"On the basis of a selected set of service and other performance indicators the council's overall performance in 2007/8 was below the average for all district councils."
"Due to the inadequate arrangements for managing the use of resources, we anticipate giving a qualified value for money conclusion for both 2006/07 and 2007/08."
"There is a particular need for the council to improve its financial reporting arrangements and to ensure that the 2008/09 accounts are produced in accordance with statutory timescales and professional standards."
"Fixed assets at 31 March 2007 were understated by £3.135 million (9% of the council's fixed asset base.)"
"Draft accounts for 2007/08 were presented to, and approved by the Audit Committee in June 2008 ... these accounts were incomplete and inaccurate and were therefore returned to the council as I considered them to be 'un-auditable'."
The result of that latter point was an extra audit fee of tens of thousands of pounds. Put together, the additional costs of this extra fee and nearly £100,000 on external consultants to sort out the accounts came to significantly more than the £135,000 raised by this year's increase in Copeland council's share of the council tax. In otherwords, if the accounts had not got into such a mess, we could have avoided a council tax increase this year without taking extra money from reserves.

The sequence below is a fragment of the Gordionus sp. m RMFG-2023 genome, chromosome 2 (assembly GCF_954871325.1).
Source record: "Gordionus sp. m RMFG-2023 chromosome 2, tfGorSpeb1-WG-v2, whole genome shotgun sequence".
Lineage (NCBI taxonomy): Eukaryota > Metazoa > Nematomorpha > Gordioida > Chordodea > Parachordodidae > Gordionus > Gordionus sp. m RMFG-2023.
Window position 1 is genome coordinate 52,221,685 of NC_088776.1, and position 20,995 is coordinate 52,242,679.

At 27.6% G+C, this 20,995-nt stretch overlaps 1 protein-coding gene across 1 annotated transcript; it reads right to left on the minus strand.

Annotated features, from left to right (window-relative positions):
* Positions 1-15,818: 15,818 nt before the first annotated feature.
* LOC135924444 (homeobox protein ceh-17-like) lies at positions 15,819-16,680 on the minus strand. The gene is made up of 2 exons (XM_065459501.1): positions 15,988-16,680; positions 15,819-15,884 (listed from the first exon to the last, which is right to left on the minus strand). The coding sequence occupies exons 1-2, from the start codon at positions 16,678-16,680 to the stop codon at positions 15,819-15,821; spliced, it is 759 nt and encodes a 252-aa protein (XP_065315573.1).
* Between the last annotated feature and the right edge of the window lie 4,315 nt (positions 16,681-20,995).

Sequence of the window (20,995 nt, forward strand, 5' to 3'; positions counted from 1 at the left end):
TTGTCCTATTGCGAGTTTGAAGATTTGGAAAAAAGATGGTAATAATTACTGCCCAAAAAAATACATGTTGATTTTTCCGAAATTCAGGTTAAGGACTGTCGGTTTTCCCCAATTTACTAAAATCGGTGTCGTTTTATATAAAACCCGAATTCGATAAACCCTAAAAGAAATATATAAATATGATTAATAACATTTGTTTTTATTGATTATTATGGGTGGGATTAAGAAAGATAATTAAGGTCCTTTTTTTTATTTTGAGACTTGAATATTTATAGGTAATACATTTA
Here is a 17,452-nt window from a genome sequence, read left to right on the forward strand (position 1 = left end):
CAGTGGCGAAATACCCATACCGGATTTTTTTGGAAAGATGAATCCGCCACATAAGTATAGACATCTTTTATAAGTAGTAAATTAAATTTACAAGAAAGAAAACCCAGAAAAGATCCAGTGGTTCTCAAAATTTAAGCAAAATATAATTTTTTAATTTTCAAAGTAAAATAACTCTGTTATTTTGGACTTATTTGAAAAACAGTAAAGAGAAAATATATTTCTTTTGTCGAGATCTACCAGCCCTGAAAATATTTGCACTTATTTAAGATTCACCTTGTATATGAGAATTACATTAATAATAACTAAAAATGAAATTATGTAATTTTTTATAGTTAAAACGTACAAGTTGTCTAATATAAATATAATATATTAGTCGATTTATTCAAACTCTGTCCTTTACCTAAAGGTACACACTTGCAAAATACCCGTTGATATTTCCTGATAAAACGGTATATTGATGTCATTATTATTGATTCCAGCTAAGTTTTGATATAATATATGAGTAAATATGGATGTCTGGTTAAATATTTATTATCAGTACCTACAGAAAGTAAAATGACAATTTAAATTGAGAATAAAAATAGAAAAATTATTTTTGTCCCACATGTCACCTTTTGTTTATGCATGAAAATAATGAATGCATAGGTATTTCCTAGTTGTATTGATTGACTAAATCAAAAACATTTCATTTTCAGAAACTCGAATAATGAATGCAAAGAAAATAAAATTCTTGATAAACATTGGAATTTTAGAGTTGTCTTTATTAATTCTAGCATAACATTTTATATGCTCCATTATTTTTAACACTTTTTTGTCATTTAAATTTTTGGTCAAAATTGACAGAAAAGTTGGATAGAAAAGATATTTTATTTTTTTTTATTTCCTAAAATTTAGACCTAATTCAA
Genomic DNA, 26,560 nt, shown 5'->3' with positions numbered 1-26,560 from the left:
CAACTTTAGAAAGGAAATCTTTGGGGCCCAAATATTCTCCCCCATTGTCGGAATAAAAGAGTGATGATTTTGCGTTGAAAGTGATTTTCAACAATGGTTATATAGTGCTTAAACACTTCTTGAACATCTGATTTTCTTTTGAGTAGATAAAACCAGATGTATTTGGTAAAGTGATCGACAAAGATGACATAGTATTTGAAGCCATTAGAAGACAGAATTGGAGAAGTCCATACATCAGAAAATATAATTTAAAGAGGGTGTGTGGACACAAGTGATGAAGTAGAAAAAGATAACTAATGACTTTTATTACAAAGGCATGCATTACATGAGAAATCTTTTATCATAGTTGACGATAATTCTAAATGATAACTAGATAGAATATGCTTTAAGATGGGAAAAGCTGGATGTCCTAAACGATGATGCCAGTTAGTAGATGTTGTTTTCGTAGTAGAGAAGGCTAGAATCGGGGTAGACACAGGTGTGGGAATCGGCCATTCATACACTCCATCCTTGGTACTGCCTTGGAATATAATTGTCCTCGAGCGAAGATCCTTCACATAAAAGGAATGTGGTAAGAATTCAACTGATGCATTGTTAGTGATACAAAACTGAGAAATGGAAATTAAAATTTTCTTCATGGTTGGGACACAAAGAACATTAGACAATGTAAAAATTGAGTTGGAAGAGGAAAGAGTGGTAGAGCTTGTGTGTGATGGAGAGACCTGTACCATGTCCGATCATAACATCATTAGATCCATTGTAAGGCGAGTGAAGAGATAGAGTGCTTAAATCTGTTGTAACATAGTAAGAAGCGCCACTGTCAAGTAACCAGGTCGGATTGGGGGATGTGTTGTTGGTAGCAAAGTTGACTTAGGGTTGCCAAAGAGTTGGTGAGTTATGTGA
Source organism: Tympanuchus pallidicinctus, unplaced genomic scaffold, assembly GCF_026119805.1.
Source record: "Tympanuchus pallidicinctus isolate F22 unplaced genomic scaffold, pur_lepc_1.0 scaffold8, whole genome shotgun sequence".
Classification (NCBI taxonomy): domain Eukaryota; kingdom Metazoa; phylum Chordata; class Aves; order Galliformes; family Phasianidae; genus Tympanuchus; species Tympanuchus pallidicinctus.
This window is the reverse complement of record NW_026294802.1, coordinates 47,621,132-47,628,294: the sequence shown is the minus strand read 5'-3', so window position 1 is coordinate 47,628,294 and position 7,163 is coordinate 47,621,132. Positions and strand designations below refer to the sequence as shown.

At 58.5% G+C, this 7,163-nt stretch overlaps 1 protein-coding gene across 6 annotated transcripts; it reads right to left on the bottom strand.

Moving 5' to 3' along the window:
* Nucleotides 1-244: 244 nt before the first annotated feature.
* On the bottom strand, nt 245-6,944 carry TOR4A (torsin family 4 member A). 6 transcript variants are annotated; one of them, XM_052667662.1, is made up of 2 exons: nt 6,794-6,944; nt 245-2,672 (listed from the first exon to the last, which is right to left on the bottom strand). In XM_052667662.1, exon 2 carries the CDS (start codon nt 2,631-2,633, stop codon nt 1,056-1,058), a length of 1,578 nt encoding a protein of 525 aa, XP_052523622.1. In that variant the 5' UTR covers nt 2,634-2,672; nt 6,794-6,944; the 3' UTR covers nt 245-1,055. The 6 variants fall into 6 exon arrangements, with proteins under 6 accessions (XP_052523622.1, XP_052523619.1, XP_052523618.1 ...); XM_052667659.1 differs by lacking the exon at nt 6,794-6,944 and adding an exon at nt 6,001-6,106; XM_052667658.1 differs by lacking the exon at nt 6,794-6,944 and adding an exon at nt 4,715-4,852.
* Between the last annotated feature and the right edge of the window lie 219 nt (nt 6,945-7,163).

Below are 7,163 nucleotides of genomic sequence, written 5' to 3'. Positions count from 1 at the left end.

Failure to engage with the probems raised by the Auditors.
The point mentioned at the top resulting from Whitehaven Golf Course was about the single constructive response we received to any of the issues raised about the accounts and the audit reports. When questions were asked during the Executive report about the closure of accouts, the Leader largely alternated between hiding behind the officers or the Audit Committee, using them like human sheilds, or attacking the members who asked the questions for daring to raise them.
Attack may be the best form of defence but it is not the best way for an authority which has just been rated by independent auditors as one of the eight worst in England to learn from those reports and improve.
And the motion which we had tabled for debate on some of the issues arising out of these reports ran out of time after just the proposing and seconding speeches because the Labour majority refused to allow enough time to discuss it. Consequently we have been forced to call a special meeting of the council to permit such a debate.
Not listening to Parish Councils
I moved an amendment to proposed changes to the Planning Scheme of Delegation, which details which planning applications have to come to the planning panel and be debated in public, and which can be delegated to officers and dealt with in private. The effect of that amendment would have been that when an elected Town or Parish council has raised material planning issues in respect of a planning application, those concerns must either be taken on board or debated at the planning panel.
Most of the Labour group - with one honorable exception - voted this down, though they did agree to a review in six months.